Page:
Recently, additional predation on migratory birds in the Mediterranean region was found unexpectedly to involve the Giant Noctule Bat Nyctalus lasiopterus (Popa-Lisseanu et al. 2007). This mammal has a wingspan of 46 cm, and was first suspected of eating nocturnal migrants from the appearance of feather pieces in its droppings. More recently, blood samples taken from live bats over the period March-October showed that the isotope signatures of 15N and 13C changed seasonally in precisely the manner predicted if the bats shifted from a diet of insects in summer to birds in autumn. In spring, when migrant numbers were lower, signatures indicated a mixed diet of insects and birds. This bat hunts by aerial pursuit, and the virtual absence of birds from the diet in summer suggests a seasonal specialisation on passing migrants. Interesting though these findings are, the bats themselves are rare and localised, and it is unlikely that they have any appreciable impact on the collective migrant population.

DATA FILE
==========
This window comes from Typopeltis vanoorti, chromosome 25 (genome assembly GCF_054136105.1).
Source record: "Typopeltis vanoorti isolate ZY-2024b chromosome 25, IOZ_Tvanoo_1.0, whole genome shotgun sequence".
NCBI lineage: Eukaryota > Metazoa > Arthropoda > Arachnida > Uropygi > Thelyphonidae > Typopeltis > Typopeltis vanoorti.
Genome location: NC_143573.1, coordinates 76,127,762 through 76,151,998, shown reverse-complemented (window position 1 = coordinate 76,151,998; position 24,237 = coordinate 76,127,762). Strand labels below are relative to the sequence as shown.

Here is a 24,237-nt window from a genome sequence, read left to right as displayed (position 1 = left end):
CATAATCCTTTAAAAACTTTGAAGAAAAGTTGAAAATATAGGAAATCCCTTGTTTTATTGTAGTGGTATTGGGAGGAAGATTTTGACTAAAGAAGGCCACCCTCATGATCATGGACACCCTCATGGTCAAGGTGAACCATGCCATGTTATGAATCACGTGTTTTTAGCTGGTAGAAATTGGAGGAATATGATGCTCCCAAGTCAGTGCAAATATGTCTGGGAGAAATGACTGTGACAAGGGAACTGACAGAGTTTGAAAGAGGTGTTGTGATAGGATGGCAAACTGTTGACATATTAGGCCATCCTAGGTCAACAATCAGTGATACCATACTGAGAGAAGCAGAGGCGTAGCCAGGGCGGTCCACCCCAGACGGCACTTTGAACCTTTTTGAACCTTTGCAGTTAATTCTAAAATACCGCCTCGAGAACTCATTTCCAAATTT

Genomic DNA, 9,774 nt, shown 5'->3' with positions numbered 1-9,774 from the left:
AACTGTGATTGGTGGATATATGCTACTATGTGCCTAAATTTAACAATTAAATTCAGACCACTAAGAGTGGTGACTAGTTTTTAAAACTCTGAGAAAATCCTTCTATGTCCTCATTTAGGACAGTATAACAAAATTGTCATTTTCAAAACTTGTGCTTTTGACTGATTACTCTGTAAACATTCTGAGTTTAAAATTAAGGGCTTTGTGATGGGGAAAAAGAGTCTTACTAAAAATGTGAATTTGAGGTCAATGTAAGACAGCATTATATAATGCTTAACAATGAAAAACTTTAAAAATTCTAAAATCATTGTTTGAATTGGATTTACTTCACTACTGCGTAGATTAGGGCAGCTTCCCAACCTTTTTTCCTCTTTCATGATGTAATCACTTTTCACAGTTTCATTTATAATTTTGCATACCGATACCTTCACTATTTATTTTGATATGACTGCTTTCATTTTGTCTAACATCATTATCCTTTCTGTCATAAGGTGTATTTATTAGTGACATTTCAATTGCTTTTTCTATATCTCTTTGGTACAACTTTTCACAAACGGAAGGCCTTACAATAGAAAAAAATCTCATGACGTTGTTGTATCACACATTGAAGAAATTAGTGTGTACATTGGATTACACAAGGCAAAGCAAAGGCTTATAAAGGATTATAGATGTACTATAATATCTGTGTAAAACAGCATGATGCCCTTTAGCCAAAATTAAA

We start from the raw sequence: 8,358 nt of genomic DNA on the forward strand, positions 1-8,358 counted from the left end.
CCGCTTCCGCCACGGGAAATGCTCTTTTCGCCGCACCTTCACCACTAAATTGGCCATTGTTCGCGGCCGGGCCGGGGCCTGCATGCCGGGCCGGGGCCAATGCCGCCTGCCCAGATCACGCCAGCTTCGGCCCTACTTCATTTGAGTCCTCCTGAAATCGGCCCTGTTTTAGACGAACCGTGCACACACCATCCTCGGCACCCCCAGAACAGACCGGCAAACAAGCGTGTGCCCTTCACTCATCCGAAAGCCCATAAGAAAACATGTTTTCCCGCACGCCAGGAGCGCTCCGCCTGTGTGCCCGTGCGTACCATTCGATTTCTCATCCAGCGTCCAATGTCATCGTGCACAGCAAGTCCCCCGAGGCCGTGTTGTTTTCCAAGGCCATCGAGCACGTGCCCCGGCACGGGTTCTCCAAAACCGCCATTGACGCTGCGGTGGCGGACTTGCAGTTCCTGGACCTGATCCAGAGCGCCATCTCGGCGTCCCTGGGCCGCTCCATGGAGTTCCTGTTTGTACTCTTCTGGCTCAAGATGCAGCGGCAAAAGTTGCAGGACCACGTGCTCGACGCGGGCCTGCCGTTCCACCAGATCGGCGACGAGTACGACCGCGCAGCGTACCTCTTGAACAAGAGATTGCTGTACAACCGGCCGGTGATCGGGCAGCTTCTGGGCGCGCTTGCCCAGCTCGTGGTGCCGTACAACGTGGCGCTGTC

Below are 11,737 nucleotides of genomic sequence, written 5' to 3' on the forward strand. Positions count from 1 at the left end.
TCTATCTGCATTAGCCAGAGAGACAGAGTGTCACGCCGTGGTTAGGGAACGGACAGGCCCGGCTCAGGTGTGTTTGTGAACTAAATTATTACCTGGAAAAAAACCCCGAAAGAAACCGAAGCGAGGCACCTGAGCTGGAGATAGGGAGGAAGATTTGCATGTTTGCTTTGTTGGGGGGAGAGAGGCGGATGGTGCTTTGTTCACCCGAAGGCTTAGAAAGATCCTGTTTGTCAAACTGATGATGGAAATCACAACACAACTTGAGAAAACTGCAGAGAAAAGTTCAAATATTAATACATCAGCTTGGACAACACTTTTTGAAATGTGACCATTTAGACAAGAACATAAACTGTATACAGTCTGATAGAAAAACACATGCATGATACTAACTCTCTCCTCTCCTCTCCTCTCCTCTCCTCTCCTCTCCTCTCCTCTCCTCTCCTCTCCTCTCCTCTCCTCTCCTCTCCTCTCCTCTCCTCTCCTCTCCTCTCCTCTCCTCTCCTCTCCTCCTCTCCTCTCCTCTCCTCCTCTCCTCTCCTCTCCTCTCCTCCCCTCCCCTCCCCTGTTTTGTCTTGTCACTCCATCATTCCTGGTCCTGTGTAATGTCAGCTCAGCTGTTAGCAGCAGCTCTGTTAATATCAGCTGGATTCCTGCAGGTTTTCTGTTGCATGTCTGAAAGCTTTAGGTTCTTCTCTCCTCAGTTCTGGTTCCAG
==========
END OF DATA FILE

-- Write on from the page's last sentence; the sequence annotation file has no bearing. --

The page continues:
Taking the evidence as a whole, it is hard to escape the conclusion that deteriorating conditions in Africa have been primarily responsible for the marked numerical declines of some Eurasian-African migrant species recorded in recent decades, and that these other potential limiting factors have been of most minor significance in this period. In other species, however, human-induced habitat changes in breeding areas may have caused or contributed to long-term population declines. Such evidence is available for at least seven species, about 4% of the Eurasian landbird species wintering in Africa, and further study may reveal more examples. In many species, the long-term declines may have been caused primarily by progressive land use and habitat changes in Europe, while year-to-year fluctuations about this trend have been associated with climatic and food conditions in Africa (for further discussion see Chapter 26). Moreover, although many Eurasian-Afrotropical migrants have declined during the last 50 years or more, some have increased - the Honey Buzzard Pernis apivorus and Hobby Falco subbuteo providing striking examples.